Thursday, May 1, 2014

On movies vs. miniseries vs. series

I noticed that twice, three times if you count two different treatments of Tron: Legacy, I've said that I think movies could be better in a TV series format.  This is not some thing where I think a TV series automatically works better, if anything it's an artifact of me watching movies more often than TV series.

Tron: Legacy would be a good candidate for a series because what it needed was more depth, but not just because it needed more depth.  It needed more depth in a certain way.  The problem wasn't a lack of interesting things, but a lack of delving into those things.  It scratched the surface of a world full of depths waiting to be explored and ended up as shallow as that depth.  While a decent story could be told in feature length set in that world, the world itself never could be properly explored in such a short time.  The movie was much more about the world than anything else.  Hence it could have used the additional time that would be offered by a series, instead of scratching the surface of multiple interesting ideas but exploring none of them, it could have explored the ideas at leisure because there would be no rush to finish off everything in a mere two hours.

When I said that I'd have preferred that Now You See Me be followed up with a series it was for entirely different reasons.

With now you see me I see the potential for a show like The A-Team, Leverage, or any others of that ilk.  Someone is fighting for those who have no where else to go.  The little people who get crushed by those who are above our outside the law.  Now this team can deal with them.

With Leverage they focused on thieving.  Nate, who had been catching thieves for ages, made the plans because he (by virtue of having been on the other side) could see not just the plans that incorporated the others skills, but also where those plans would go wrong.  Elliot's skills were in the "beat people up to steal stuff" arena, Parker's in the just plain steal stuff and don't deal with people at all, Hardison's in using computers for theft, and Sophie in pulling a con.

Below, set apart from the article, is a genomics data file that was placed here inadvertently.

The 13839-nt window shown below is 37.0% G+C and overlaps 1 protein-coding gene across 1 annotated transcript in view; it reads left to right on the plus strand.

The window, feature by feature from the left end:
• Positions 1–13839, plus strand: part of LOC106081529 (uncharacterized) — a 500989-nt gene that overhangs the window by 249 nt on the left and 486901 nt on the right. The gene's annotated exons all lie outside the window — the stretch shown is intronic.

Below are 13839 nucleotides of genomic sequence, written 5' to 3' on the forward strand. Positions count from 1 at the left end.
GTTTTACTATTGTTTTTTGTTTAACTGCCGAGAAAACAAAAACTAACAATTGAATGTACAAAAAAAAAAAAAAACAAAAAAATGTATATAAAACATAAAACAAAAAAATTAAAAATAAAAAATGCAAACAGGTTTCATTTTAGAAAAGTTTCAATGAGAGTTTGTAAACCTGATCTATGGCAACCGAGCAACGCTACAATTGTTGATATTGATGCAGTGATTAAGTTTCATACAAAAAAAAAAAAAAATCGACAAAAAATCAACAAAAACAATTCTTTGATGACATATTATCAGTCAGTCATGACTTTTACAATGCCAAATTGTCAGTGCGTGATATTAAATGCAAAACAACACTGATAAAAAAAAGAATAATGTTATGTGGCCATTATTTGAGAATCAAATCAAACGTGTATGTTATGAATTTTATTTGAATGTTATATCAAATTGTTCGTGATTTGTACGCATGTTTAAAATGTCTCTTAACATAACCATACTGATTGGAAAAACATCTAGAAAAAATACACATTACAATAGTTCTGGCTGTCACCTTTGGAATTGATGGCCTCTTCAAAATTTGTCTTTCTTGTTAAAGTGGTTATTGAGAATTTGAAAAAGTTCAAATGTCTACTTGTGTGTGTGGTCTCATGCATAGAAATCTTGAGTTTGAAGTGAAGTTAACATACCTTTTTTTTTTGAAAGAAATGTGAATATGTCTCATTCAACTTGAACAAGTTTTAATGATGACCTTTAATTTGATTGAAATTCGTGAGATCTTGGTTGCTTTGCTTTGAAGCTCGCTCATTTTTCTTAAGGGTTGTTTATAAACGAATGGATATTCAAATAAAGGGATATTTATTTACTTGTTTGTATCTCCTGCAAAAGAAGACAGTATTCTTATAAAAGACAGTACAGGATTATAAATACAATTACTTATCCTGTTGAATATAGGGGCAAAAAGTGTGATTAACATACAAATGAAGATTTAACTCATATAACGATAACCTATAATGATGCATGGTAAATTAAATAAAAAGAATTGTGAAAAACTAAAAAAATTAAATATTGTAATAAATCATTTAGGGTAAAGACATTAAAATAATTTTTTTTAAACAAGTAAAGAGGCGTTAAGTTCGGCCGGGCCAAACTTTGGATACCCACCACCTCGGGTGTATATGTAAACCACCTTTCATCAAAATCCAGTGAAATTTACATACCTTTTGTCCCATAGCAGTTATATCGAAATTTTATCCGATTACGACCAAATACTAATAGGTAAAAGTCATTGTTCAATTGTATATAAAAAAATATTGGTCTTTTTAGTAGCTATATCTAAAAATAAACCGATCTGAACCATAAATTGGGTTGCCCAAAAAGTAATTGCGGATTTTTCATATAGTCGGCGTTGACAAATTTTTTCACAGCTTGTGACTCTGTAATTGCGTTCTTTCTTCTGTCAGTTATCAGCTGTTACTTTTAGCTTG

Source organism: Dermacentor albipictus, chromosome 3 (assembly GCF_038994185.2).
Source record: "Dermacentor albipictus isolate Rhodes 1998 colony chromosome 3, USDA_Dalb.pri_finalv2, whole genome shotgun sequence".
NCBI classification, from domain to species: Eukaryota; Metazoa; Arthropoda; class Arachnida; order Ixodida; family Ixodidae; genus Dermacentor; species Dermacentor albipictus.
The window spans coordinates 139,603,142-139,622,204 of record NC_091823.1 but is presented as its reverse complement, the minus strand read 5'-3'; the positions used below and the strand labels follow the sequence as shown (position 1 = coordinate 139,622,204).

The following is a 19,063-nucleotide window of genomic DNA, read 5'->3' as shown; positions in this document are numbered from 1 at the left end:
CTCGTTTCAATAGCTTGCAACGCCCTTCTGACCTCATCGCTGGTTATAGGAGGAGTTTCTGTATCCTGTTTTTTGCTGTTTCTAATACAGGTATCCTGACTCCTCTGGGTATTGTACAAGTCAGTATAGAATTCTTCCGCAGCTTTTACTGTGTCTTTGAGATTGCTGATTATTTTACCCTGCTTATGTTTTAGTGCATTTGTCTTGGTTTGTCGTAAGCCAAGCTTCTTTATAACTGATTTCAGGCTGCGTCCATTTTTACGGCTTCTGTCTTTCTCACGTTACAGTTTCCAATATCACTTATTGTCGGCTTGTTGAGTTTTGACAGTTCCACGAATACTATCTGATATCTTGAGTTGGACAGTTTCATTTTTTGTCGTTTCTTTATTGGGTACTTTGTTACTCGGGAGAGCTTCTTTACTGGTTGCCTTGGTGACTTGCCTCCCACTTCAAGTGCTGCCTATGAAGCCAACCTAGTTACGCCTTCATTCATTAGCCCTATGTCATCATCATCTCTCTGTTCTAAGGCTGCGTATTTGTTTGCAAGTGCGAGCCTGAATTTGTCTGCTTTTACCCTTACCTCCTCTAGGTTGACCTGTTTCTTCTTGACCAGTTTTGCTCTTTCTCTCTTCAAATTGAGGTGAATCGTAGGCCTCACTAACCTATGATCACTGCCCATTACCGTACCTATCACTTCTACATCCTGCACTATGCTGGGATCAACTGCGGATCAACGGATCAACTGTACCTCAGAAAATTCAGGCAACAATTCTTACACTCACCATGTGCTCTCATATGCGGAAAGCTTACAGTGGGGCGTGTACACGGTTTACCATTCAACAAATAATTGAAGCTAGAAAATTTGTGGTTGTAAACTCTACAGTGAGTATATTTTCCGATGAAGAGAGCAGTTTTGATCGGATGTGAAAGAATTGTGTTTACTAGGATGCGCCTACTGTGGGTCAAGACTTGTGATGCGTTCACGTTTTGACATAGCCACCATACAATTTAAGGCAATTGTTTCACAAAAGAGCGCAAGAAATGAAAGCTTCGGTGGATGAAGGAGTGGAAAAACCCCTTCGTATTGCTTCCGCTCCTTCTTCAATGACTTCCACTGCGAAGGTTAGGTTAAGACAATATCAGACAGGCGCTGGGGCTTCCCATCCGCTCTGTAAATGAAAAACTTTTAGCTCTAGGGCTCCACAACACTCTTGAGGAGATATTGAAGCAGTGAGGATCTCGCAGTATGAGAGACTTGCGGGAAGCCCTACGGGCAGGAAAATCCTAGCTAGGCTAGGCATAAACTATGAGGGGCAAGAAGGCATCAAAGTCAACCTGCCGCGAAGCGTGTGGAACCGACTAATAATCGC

With The A-Team their background was military but they still had a diverse skill set.  Hannibal made the plans, Face did the cons, BA was the muscle, Murdock was the pilot.

With Now You See Me one can imagine a team made out of freaking magicians.  All are good at slight of hand, one can pick pockets and locks, two are good at the standard misdirection that lets you apparently disappear from plain sight and appear somewhere else, the forth is so good at cold reading he makes it look like real magic, the fifth can pull of a fake persona like nobody's business, and they've got two non-magical contacts: one in the FBI, one in Interpol.

Oh, and after the first movie they're supposed to get access to actual magic.

I want to see this team helping people.  And that's best served by an episodic format.  Note that the reasons for thinking Tron: Legacy would do well as a series had nothing to do with episodic format and everything to do with the greater ability to delve and dwell that the length of a series gives one.


But the flipside is definitely true too.  With all of the complexity of Middle Earth it might have been better served by being a 20 hour miniseries, but the only actual 20 hour mini-series I've seen (Sci-Fi's Taken) was mostly plodding through padding to the point I'm not even sure if it could have reasonably filled a trilogy.  It might have been better as a single made for TV movie.

I'm not going to mention it by name since I didn't see the whole season and thus shouldn't pass judgement on it, but I watched the second season of a TV series where it felt like the thing would have done much better as  two hour movie.

I was unable to make it through more than two episodes of Charlie Jade, and then only because they were run back to back, because it didn't have enough content for its format.  The first episode could have been told, with no loss of worthwhile content, in about two minutes.  The second admittedly did have more content, but not enough for me to watch a third.

The point here is that because I watch more movies than I do series I'm going to more often comment that a given movie would be good a series than the other way around BUT the other way around is likely true just as often.

If something merely scratches the surface because it doesn't have time to delve into the interesting things it presents, it would be better served by a format with more time.  If something plods through padding it would be better served by a format with less time.

If something would benefit from an episodic format, then obviously a TV series is right for it.  If something is best told with a tight focus on one thing then it should be a movie, miniseries, trilogy, or something of that nature.  Trying to stretch it out into a series just won't work.  (What can work is making that the background while having the bulk of the series devoted to something more episodic.)